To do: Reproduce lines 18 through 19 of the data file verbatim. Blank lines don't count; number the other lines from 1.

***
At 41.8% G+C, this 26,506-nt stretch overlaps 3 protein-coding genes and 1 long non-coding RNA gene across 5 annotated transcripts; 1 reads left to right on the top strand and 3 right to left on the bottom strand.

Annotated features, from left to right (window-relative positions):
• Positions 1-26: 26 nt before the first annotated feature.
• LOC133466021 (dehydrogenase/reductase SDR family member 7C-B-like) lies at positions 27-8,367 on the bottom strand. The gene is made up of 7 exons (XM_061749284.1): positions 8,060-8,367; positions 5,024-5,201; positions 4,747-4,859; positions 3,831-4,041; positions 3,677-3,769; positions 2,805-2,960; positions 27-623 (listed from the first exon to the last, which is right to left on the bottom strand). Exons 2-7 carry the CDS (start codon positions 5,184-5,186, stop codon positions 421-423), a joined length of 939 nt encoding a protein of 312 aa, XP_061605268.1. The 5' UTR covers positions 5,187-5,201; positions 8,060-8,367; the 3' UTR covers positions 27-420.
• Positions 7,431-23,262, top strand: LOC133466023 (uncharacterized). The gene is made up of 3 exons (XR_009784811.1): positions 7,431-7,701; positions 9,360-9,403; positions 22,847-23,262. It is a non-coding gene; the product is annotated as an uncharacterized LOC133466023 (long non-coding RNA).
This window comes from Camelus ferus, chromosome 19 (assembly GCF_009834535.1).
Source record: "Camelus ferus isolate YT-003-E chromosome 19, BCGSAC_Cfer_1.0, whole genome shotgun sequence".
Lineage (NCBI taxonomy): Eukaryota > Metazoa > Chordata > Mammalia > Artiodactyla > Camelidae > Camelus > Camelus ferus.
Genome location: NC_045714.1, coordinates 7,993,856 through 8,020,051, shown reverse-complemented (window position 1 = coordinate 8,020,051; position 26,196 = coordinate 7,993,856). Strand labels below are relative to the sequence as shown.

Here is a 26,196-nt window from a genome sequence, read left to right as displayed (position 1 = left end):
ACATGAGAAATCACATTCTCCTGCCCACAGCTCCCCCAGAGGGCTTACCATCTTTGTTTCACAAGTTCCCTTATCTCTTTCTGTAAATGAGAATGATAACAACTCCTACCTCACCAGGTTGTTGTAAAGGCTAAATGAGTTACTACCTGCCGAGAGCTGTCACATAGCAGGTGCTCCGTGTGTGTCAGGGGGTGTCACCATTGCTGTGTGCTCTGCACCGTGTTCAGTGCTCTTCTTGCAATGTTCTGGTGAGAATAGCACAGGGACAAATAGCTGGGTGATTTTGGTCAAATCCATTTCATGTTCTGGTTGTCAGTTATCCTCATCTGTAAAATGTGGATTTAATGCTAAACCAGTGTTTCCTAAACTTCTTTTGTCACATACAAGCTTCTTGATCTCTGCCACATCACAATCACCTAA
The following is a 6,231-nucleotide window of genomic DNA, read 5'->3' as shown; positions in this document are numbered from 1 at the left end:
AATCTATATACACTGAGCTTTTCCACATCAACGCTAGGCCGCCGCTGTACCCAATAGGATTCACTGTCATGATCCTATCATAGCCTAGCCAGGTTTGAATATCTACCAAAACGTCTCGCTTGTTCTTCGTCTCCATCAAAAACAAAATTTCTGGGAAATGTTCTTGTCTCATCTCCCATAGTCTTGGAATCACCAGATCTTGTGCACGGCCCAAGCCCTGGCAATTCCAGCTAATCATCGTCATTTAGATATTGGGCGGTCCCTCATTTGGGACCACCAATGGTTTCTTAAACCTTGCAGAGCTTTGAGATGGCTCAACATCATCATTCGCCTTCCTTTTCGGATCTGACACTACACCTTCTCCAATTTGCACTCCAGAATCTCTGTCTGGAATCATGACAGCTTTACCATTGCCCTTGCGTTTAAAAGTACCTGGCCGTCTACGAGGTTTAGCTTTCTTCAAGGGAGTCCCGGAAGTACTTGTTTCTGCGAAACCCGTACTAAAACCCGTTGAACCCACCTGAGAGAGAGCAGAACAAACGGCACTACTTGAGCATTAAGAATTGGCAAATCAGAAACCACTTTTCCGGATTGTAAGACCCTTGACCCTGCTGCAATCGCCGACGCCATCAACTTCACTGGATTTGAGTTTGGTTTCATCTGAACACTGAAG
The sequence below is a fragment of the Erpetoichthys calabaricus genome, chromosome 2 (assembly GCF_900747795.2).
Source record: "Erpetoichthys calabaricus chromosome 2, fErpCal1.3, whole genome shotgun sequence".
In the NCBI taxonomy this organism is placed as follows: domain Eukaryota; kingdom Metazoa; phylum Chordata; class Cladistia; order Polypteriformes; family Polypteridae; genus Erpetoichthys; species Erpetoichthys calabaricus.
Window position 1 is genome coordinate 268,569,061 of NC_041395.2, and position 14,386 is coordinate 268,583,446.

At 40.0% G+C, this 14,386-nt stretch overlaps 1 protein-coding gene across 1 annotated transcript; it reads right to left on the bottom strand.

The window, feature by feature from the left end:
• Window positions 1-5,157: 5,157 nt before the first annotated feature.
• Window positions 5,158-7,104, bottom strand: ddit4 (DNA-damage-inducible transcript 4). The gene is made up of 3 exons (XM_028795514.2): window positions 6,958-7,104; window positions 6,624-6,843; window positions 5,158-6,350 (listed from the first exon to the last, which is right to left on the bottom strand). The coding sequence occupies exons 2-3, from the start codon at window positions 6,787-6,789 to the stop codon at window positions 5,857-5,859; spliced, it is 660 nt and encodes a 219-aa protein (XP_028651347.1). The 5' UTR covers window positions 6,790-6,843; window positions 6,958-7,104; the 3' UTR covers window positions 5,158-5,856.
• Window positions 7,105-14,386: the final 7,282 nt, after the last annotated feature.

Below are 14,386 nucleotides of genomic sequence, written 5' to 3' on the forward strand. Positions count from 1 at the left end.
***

At 40.0% G+C, this 14,386-nt stretch overlaps 1 protein-coding gene across 1 annotated transcript; it reads right to left on the bottom strand.

The window, feature by feature from the left end: